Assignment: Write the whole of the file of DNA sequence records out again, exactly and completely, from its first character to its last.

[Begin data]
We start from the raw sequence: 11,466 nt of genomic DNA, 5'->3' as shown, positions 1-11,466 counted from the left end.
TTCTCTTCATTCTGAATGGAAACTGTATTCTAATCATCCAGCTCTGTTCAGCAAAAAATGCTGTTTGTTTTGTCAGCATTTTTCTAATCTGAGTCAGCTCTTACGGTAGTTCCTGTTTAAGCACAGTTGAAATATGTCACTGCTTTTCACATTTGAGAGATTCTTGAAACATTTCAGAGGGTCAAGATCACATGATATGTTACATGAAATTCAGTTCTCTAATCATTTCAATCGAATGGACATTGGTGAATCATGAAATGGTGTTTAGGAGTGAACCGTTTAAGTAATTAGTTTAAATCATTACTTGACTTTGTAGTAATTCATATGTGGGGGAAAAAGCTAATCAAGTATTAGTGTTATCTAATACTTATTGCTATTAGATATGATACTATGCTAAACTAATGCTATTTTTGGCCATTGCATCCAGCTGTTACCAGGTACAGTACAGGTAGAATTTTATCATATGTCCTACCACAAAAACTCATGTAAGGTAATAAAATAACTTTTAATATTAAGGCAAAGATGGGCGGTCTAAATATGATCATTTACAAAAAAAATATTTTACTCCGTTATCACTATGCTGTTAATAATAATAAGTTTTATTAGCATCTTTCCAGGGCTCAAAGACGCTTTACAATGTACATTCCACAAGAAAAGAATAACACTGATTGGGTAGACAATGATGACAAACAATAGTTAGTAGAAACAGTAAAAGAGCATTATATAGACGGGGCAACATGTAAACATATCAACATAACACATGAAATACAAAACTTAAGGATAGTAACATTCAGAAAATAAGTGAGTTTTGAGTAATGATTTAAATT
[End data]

We start from the raw sequence: 11,466 nt of genomic DNA, 5'->3' as shown, positions 1-11,466 counted from the left end.
TTCTCTTCATTCTGAATGGAAACTGTATTCTAATCATCCAGCTCTGTTCAGCAAAAAATGCTGTTTGTTTTGTCAGCATTTTTCTAATCTGAGTCAGCTCTTACGGTAGTTCCTGTTTAAGCACAGTTGAAATATGTCACTGCTTTTCACATTTGAGAGATTCTTGAAACATTTCAGAGGGTCAAGATCACATGATATGTTACATGAAATTCAGTTCTCTAATCATTTCAATCGAATGGACATTGGTGAATCATGAAATGGTGTTTAGGAGTGAACCGTTTAAGTAATTAGTTTAAATCATTACTTGACTTTGTAGTAATTCATATGTGGGGGAAAAAGCTAATCAAGTATTAGTGTTATCTAATACTTATTGCTATTAGATATGATACTATGCTAAACTAATGCTATTTTTGGCCATTGCATCCAGCTGTTACCAGGTACAGTACAGGTAGAATTTTATCATATGTCCTACCACAAAAACTCATGTAAGGTAATAAAATAACTTTTAATATTAAGGCAAAGATGGGCGGTCTAAATATGATCATTTACAAAAAAAATATTTTACTCCGTTATCACTATGCTGTTAATAATAATAAGTTTTATTAGCATCTTTCCAGGGCTCAAAGACGCTTTACAATGTACATTCCACAAGAAAAGAATAACACTGATTGGGTAGACAATGATGACAAACAATAGTTAGTAGAAACAGTAAAAGAGCATTATATAGACGGGGCAACATGTAAACATATCAACATAACACATGAAATACAAAACTTAAGGATAGTAACATTCAGAAAATAAGTGAGTTTTGAGTAATGATTTAAATT